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Treadmill leveling and vibration reduction (suggestions?)

Treadmill leveling and vibration reduction (suggestions?)

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  #1  
Old 07-04-13, 06:38 AM
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Treadmill leveling and vibration reduction (suggestions?)

I picked up a used (barely) Bodyguard Treadmill T240 from a co-worker for pocket change. Wasn't really in the market for one, but the unit is reasonably higher end and was spotless (the belt was still shiny).

Anyway, I've been running on it for a week and a bit (and hurting, haven't ran in 15+yrs). One issue I'm having is I'm not very light footed (not near breaking 200lb, just kind of heavy footed running). The treadmill rocks or shakes a bit with my running (probably not great for it). This not only adds to the noise level, but vibrates my tablet I use for music (concert videos) along the book holder.
The floor is a slightly (~1%) sloped concrete in the unfinished basement.

I'm thinking of using a mat (similar to the wife's yoga mat) under the front rollers and a piece under the back legs.

Could anyone see an issue with this or have a better solution?
The front rollers must be able to roll as I do use the elevation a lot.


Side note: I'd probably use a dollar store sleeping mat as I would never hear the end of it if I used the wife's yoga mat.
 
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  #2  
Old 07-04-13, 06:47 AM
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I doubt a mat will make a lot of difference...I'm sure it would rapidly compress in the contact areas and then you are back to square one. Cheap to try it though. Might be problematic when you use the incline.

Even though that's not a $300 WalMart special, it's still a home use unit, though heavier duty than most.

I'd check and tighten everything if you haven't already, lube the belt/running surface (lube kits available online for cheap), and put your tablet on a wall mount or music stand kinda thing.
 
  #3  
Old 07-04-13, 06:54 AM
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I figured it would be worth a shot.
Even if it does compress, it can't (shouldn't) totally disappear, so there should be a hint of dampening. Maybe by then, I'll be a little less heavy footed too. The wheels are metal, so there is no give between them and the concrete floor.
For the tablet, I'm going to put a strip of foam tape (~2mm thick stuff). That should keep the tablet from sliding.
I did note that it slides to the left. This is the general direction I figure the floor is sloped. Rotating the unit isn't much of an option. The basement is very low (unfinished) ceiling. On incline, I'm actually head between the joists a bit. Can still run at 15% without issues, just if I turn it, I will only have a ~2ftx2ft area to keep my head.
 
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Old 07-04-13, 07:10 AM
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I will double check all the nuts and bolts in the chassi tonight when I get home.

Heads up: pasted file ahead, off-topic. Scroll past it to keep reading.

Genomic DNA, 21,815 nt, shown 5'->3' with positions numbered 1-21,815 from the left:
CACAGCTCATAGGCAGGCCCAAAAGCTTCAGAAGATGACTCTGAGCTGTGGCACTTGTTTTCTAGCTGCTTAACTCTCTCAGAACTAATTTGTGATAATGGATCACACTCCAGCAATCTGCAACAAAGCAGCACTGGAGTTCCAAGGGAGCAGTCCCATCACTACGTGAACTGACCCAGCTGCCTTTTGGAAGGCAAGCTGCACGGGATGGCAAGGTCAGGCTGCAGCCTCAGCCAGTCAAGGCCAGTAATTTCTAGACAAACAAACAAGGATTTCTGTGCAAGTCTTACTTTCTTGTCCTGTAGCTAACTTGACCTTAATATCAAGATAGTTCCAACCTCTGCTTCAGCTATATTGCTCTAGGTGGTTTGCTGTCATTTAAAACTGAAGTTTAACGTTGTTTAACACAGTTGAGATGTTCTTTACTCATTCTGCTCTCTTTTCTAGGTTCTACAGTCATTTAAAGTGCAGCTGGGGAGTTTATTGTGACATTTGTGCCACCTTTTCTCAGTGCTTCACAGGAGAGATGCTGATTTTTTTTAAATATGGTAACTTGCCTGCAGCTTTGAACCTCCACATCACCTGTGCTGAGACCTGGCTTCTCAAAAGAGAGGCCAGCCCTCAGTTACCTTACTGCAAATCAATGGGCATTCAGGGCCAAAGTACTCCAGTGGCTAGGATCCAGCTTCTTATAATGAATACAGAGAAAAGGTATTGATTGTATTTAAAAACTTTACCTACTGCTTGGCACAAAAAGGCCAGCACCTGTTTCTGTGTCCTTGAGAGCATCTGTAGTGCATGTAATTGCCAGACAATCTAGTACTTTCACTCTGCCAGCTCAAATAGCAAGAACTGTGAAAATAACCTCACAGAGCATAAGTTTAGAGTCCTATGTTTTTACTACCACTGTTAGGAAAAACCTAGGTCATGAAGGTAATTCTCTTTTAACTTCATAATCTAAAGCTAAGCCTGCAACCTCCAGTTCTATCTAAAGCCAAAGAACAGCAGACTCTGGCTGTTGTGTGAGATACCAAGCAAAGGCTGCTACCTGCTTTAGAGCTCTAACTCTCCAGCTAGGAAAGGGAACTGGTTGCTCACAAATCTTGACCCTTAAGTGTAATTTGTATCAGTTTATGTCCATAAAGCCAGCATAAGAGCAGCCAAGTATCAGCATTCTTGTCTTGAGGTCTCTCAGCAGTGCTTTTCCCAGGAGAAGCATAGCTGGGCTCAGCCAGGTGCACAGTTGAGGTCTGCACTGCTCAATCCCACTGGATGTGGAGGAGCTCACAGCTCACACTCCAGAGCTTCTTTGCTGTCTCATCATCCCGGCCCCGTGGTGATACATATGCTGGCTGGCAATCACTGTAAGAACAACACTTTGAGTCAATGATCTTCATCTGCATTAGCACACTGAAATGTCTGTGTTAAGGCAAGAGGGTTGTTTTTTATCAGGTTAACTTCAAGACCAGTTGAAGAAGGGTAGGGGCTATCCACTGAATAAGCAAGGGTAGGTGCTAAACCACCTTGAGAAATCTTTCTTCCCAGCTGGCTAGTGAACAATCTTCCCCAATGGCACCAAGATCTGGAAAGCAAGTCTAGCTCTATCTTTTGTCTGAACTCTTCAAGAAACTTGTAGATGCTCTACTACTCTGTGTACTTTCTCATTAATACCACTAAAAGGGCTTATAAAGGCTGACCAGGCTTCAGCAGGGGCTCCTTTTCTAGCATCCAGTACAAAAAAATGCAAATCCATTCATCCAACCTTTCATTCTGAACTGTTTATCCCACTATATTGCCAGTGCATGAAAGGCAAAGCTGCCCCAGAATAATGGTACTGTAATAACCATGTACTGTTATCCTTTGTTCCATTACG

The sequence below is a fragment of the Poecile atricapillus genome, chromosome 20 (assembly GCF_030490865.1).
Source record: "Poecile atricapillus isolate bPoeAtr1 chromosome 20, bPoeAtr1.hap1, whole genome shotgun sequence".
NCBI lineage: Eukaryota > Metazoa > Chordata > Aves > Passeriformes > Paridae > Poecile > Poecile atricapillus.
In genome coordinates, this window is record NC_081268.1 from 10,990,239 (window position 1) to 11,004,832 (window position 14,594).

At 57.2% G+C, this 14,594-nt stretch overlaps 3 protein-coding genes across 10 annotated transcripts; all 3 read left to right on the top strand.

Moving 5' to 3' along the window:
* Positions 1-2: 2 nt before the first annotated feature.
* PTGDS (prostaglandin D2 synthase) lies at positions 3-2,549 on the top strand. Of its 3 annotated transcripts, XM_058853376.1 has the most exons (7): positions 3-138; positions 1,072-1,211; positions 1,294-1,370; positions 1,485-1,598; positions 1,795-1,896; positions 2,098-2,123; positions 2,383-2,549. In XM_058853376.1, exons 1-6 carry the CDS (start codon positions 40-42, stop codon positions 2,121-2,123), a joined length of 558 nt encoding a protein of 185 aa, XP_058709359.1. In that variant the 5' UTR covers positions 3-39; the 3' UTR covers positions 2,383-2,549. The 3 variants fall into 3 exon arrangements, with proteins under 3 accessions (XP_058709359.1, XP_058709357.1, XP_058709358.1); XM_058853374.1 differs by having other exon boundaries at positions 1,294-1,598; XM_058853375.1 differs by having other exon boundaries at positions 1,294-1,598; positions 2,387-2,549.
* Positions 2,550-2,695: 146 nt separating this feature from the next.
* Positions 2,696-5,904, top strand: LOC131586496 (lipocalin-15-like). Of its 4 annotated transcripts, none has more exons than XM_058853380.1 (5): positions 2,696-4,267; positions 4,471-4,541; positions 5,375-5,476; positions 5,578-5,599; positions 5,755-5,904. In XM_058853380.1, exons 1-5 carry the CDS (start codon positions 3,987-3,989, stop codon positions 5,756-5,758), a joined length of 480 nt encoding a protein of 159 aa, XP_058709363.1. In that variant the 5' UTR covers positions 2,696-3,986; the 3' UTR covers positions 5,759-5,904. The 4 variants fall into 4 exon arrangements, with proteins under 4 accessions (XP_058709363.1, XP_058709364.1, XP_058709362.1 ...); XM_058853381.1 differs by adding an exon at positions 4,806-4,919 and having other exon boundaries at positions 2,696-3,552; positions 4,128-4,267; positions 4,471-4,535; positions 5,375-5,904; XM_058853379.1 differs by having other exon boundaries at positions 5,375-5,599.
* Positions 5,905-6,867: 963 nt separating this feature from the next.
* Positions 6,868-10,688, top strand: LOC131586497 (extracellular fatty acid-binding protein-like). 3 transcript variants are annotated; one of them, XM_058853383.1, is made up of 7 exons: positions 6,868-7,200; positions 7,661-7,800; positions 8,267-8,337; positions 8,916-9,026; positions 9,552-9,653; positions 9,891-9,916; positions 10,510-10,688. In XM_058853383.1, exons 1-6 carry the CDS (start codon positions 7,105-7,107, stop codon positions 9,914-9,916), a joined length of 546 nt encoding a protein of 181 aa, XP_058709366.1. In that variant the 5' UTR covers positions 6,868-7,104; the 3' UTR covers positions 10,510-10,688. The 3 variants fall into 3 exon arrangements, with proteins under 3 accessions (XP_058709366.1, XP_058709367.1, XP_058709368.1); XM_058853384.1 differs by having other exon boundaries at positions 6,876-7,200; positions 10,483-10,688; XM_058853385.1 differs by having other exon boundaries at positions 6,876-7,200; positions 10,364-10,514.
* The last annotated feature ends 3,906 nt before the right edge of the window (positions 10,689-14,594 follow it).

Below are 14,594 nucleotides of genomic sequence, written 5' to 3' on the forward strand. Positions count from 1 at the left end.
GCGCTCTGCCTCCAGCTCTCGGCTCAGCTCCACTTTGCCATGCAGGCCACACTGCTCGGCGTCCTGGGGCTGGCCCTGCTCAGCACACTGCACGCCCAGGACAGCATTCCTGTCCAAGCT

I know the stand with the computer and railings is tight as I had to reassemble this when I got it home (wouldn't fit in the van assembled). My 4yrs old double checked my work when I was done.
 
  #5  
Old 07-04-13, 11:03 AM
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You can try a layered approach. Most machines only have four contact points with the ground which will compress most foams. What if you put down a soft mat and then a piece of plywood or steel plate for the feet. This would spread out the weight so the foam doesn't compress down to nothing but still allow the foam to absorb some shock & hopefully noise. If you want to get really fancy you can layer foams & rubber of different hardnesses.
 
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Old 07-04-13, 11:07 AM
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I was thinking some sort of hard rubber as well. Like the sole of a sneaker? I have no clue where you could get it.
 
  #7  
Old 07-04-13, 11:25 AM
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Thanks guys.
I'll see what I can come up with using these ideas. Will make sure not to use too thick of a material(s) or too soft. Don't want to allow the unit to actually move back and forth when I run, just absorb a bit of the shock.
 
  #8  
Old 07-13-13, 02:09 AM
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Not sure if you thought of this Mike but how about car floor mats or those mats you put down to protect a carpet from an office chair. Anyway I saw this and thought I would give the suggestion.
 
  #9  
Old 07-14-13, 09:35 AM
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Not sure if you thought of this Mike but how about car floor mats or those mats you put down to protect a carpet from an office chair. Anyway I saw this and thought I would give the suggestion.
Interestingly enough, this is what I did, which did help. Probably should have updated the thread with this info.
I picked up 2 floor mats from the dollar store (cost me $2 each, apparently not much is a dollar anymore).
Placed one under the front rollers so when fully raised, it would still be on the mat, and the other under the back legs.
This reduced a lot of the vibration. The remander probably could be reduced with myself learning to run not so heavy footed.

That being said, I won't be on it again for a couple months. I tore something bad on the inside of my one knee this weekend at the dragon boat races. Sounds odd to injure a knee in a boat race, but I did. To make matters worse, lost that race by 0.2 of a second. Got second place.
 
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